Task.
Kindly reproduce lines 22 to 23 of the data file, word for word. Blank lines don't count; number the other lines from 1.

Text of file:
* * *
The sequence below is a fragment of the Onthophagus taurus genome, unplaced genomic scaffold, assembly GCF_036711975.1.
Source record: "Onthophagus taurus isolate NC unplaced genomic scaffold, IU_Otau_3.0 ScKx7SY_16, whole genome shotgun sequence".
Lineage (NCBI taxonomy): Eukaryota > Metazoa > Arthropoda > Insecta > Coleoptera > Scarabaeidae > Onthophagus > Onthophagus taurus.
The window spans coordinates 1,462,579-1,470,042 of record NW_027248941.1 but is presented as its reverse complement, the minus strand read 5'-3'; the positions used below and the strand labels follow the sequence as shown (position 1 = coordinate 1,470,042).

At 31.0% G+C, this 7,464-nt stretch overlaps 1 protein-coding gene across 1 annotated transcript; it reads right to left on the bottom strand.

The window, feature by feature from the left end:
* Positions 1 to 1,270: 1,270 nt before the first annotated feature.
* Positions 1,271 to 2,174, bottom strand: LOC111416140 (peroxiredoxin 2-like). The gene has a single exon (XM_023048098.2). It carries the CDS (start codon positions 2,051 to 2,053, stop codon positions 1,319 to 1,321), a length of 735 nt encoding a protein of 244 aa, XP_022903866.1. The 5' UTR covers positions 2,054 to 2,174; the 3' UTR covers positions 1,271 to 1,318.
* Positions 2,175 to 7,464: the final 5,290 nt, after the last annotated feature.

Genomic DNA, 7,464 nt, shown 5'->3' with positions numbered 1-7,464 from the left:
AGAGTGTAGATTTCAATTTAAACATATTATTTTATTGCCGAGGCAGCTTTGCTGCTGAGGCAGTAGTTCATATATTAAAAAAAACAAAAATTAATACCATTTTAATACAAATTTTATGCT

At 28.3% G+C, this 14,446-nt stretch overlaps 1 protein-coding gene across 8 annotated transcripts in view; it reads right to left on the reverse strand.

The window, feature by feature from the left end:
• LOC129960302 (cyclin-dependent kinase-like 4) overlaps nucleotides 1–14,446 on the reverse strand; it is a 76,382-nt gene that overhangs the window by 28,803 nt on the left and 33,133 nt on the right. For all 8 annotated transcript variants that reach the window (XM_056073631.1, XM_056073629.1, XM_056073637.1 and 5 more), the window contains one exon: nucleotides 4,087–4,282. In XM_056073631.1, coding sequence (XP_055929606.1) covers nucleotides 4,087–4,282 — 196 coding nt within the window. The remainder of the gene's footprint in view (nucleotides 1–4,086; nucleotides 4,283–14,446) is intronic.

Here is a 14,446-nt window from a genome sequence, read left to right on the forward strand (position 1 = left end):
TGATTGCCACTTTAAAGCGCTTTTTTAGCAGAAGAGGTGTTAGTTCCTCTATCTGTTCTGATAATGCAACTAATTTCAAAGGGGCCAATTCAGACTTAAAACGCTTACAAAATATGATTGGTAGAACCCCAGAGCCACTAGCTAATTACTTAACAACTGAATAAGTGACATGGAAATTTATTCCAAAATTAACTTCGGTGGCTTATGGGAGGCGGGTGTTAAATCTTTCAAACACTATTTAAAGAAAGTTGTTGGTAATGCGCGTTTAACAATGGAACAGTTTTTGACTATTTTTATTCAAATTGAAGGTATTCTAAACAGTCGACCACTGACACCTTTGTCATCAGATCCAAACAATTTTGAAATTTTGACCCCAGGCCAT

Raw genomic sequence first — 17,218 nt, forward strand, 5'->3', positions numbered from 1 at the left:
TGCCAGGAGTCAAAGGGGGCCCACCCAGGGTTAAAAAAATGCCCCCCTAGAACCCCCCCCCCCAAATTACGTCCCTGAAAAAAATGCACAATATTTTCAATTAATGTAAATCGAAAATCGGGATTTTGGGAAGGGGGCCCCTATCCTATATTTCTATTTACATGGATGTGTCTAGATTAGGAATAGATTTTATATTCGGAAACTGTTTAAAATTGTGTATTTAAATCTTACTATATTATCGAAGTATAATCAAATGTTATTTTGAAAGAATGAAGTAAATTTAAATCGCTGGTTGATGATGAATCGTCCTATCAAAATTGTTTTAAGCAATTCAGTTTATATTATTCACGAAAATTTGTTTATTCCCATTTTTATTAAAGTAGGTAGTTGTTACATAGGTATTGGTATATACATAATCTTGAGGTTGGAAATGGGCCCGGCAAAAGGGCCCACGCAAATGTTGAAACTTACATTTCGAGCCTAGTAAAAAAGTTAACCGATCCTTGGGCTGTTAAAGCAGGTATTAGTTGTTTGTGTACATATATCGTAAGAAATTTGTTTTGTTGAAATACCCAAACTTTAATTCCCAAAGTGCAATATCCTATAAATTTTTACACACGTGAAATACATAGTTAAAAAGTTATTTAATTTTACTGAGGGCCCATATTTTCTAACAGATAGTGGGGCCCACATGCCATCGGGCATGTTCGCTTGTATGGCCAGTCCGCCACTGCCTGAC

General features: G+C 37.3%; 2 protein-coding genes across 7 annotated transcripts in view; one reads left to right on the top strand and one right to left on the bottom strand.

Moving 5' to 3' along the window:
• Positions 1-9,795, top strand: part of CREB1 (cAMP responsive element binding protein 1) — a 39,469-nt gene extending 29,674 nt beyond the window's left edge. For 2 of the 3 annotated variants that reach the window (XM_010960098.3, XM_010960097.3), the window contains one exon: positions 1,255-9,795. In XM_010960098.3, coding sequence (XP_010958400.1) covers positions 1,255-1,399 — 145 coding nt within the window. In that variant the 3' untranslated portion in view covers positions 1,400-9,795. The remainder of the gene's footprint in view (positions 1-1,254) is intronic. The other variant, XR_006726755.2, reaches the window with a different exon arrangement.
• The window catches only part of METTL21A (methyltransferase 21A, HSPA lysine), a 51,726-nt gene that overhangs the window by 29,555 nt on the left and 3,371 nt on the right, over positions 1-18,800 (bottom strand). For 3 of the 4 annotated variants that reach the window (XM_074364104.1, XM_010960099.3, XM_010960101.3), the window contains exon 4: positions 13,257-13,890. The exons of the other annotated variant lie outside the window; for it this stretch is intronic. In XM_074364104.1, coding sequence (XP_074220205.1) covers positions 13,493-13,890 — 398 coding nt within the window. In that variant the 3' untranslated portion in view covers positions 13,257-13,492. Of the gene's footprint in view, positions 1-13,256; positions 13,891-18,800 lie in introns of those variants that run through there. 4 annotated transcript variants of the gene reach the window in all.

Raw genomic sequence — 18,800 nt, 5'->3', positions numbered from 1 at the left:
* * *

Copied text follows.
• The window catches only part of METTL21A (methyltransferase 21A, HSPA lysine), a 51,726-nt gene that overhangs the window by 29,555 nt on the left and 3,371 nt on the right, over positions 1-18,800 (bottom strand). For 3 of the 4 annotated variants that reach the window (XM_074364104.1, XM_010960099.3, XM_010960101.3), the window contains exon 4: positions 13,257-13,890. The exons of the other annotated variant lie outside the window; for it this stretch is intronic. In XM_074364104.1, coding sequence (XP_074220205.1) covers positions 13,493-13,890 — 398 coding nt within the window. In that variant the 3' untranslated portion in view covers positions 13,257-13,492. Of the gene's footprint in view, positions 1-13,256; positions 13,891-18,800 lie in introns of those variants that run through there. 4 annotated transcript variants of the gene reach the window in all.

Raw genomic sequence — 18,800 nt, 5'->3', positions numbered from 1 at the left: